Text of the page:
Buy what you can afford and need. Dont time the market as the cost of wrong timing can be excruciatingly painful.

FFE said...

Hi R,

Tell your wife that it is way better to upgrade when prices fall across the board and downgrade when prices rise.

If you think about it, its essentially buy low, sell high.

1.5M condo drop 20% to 1.2M vrs 0.7M HDB drop 20% 0.56M. So is it better to take up addition loan for 0.8M (diff between 1.5M and 0.7M) or 0.64M (diff between 1.2M and 0.56M). Don't forget the transaction costs are also much cheaper. Stamp duty on 1.5M vs 1.2M property.

Lastly, even if the HDB drops by the same absolute amount as the condo, ie 0.3M. You know what % drop is that? It is 0.3/0.7 x 100% = 42% drop in your resale value. Do you think that's possible? I really doubt so.

So basically, its worth to wait. Your wife is just getting too emotional. Crunch some numbers like what I have done, hopefully that will help your wife.


Yeo Meng Choon said...

Just to share my purchase experience on my present condo. When the financial meltdown started in 2008, I was in a dilemma whether to sell my old condo and get a new condo. Never expected the property market shop up a lot after the US rolled out QE (basically printing money), so I had decided to take a wager to buy my present residential condo in 2010 expecting that the price of condo would still continue to go up so that the difference between the two condos would be narrowed once I sold my old condo in 2012.
Indeed my old condo sold had generated 30% profits while the price of the new condo had been hedged since 2010. Even though the property market has softened ever since 2013, but I am still sitting on paper gains of at least 20%.
To buy or not to buy is based on our vision of the future. Imagine talking about 1 million dollars in 2010 would be unimaginable for those who had bought a similar condo in 2001. There is no right or wrong answer, it relies on our perspective and holding power. Happy investing!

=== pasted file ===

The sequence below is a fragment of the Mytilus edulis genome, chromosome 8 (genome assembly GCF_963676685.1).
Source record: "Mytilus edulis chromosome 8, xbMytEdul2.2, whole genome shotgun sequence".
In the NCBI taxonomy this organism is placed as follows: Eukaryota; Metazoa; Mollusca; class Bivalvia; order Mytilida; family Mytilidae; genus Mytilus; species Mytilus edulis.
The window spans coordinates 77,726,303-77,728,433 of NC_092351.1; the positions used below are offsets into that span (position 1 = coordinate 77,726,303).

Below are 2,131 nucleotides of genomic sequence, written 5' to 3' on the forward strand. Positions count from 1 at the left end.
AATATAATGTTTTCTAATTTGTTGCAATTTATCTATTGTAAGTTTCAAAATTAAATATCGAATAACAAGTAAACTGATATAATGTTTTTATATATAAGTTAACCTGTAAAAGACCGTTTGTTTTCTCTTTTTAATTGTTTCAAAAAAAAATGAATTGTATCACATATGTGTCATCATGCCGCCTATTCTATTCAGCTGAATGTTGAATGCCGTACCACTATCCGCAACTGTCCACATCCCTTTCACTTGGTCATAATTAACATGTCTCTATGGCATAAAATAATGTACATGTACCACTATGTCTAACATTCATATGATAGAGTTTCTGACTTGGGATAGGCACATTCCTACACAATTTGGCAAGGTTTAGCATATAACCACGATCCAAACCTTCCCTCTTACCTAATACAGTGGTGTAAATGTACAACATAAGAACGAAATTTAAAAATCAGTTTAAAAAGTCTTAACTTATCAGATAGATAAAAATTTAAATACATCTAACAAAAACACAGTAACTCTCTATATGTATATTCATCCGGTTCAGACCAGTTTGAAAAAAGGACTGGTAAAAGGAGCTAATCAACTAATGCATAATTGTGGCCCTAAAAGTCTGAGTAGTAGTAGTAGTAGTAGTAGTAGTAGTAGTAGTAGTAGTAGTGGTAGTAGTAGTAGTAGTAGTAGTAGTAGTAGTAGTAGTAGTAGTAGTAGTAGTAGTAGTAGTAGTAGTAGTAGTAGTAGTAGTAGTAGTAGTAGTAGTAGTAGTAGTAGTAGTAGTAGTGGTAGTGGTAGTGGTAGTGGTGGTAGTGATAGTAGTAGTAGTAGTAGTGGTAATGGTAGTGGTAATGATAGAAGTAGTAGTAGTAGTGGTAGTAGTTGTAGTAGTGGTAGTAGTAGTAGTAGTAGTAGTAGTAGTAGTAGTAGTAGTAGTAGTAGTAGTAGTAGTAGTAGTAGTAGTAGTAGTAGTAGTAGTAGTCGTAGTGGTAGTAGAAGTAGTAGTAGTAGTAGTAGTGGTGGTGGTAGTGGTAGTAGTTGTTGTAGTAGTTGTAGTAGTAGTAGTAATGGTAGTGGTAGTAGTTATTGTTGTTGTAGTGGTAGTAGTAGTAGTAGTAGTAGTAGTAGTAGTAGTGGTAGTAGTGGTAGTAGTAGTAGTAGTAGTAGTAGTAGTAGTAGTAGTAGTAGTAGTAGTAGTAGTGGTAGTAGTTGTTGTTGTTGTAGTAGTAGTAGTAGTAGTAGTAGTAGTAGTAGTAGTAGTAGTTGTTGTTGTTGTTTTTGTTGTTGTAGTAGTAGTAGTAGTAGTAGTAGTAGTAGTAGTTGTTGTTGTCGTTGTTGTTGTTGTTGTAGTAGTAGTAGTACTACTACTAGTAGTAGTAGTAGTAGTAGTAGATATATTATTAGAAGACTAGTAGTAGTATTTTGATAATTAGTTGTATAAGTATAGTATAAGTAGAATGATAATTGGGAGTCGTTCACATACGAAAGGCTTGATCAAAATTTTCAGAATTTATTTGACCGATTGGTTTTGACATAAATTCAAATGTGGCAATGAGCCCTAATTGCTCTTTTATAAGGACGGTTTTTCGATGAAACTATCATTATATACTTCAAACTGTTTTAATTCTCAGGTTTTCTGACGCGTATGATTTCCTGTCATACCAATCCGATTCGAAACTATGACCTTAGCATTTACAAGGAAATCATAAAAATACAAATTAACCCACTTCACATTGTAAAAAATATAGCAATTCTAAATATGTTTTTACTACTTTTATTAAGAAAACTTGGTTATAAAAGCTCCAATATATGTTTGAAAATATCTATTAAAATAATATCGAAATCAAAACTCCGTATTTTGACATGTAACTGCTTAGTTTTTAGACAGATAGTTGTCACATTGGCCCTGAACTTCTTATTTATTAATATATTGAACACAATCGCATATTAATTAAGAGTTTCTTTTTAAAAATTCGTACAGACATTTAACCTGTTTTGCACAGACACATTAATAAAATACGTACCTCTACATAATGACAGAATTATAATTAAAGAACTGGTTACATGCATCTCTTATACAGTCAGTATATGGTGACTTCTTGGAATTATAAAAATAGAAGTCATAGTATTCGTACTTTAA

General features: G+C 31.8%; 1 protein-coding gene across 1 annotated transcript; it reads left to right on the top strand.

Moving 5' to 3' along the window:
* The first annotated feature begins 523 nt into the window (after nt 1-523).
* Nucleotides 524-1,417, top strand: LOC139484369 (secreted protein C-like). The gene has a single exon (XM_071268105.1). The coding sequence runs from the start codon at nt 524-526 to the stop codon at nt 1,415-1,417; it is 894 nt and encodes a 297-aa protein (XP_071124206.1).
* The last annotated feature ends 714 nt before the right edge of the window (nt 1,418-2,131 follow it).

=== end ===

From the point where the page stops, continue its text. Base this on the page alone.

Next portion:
Unknown said...

We should not look upon our homes solely from the point of investment. A home is a place for the family to stay where we get a roof over our head, a place for the family to bond and grow emotional attachments. It should not be an asset that cause you financial strain and anxiety but peace and happiness. You can decorate your home well ( need not be expensive) and yet enjoy the comfort of the home. There are a lot of condo owners who spent $$$ on the homes but stinge on decoration( perhaps it is their choice). These homes are no better than any public housing. Do not compare yourself with the Jonesses, there is no end to it.

victorlsl1 said...

I think he should divorce his wife and get a new one from China or Vietnam. its a form of "upgrade" too!. sorry just being naughty!

summer wind said...

I am a stay-at-home mum in my fifties. My husband and I were landlords for many years before we sold the properties during the peak. Our story begins with the changes in the needs of a young family that led us to buy a resale HDB flat and lease the private property. I also left my full-time job. There are always naysayers in our midst who take pleasure in making remarks such as 'you now live in public housing arh'